What drew you to the medium? Fear of solvents and a sense that I could finally have control over something on this planet. Plus an amazing ceramics program at the Kansas City Art Institute.
Where do the stories in your work come from? A lifelong desire to end the insanity of war. Early influences include testimony from Holocaust survivors at my family’s synagogue in the early 1950s, the near nuclear annihilation posed by the Cuban missile crisis in October 1962 (I was 14 years old), protesting the disastrous war in Vietnam, and the continued misguided military actions by nations around the world. Add to all of that the rise of racism, xenophobia, white supremacist politics, a worldwide tilt toward fascism, and – perhaps most dangerous of all – the existential threat to humanity’s future posed by global warming.
Why do you tell them? There is a lot to be angry about in this world; I deal with this anger by making art. I hope to awaken others – especially young and emerging artists – to be alert, aware, and active; to express their concerns in whatever media they choose; and to vote in every election.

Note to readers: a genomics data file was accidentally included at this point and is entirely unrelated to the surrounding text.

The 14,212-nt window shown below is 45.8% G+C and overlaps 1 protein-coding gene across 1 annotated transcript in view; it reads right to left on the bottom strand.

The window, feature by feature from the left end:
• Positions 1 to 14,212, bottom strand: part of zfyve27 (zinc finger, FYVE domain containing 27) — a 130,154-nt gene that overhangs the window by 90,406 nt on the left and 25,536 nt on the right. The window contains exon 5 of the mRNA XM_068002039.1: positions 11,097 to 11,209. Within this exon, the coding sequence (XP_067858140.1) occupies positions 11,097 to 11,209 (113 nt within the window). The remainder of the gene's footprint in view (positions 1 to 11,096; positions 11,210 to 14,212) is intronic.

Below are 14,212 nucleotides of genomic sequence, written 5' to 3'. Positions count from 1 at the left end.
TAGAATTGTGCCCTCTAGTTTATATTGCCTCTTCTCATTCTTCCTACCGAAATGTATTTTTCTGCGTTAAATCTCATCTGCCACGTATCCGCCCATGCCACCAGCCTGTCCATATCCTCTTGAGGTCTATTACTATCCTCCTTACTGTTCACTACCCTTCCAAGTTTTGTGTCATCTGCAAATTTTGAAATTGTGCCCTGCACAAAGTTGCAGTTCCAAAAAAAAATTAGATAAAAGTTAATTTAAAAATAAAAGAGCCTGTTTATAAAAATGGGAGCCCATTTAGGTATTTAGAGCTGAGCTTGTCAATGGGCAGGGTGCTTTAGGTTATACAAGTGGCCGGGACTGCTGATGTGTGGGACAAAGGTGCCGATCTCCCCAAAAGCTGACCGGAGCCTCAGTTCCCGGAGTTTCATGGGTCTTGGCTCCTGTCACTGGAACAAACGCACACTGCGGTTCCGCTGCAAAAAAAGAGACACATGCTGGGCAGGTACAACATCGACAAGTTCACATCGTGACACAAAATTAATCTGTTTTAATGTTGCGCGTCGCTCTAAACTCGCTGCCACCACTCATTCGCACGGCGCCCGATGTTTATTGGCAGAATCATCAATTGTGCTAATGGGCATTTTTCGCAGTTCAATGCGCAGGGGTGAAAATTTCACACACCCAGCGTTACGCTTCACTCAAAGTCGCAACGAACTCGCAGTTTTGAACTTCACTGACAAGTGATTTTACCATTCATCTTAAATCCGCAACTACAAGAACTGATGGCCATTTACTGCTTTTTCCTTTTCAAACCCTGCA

Describe your work: Detailed, poetic, angry
Nathan A. Murray, 36, Lincoln, Nebraska
Years working with clay: 11
What drew you to the medium? Gail Kendall’s beginning ceramics class at the University of Nebraska–Lincoln. I came from a background in drawing, and the possibilities of three-dimensional work appealed to me. An object that you can move around and interact with from different angles opened up many opportunities for storytelling and emotive expression.
Where do the stories in your work come from? Why do you tell them? Many are inspired by my own life experiences or those of people I’m close to. I use these stories to speak to challenging societal issues in the United States. My 2016 exhibition “Color Theory,” for example, explores how being black in America is often perceived as a threat.
Art is a powerful tool that has the ability to effect positive societal change. My figurative sculptures are representations of unique individuals and their stories. My intent is to celebrate multiculturalism and diversity. It seeks to connect with the viewer and spark discussion.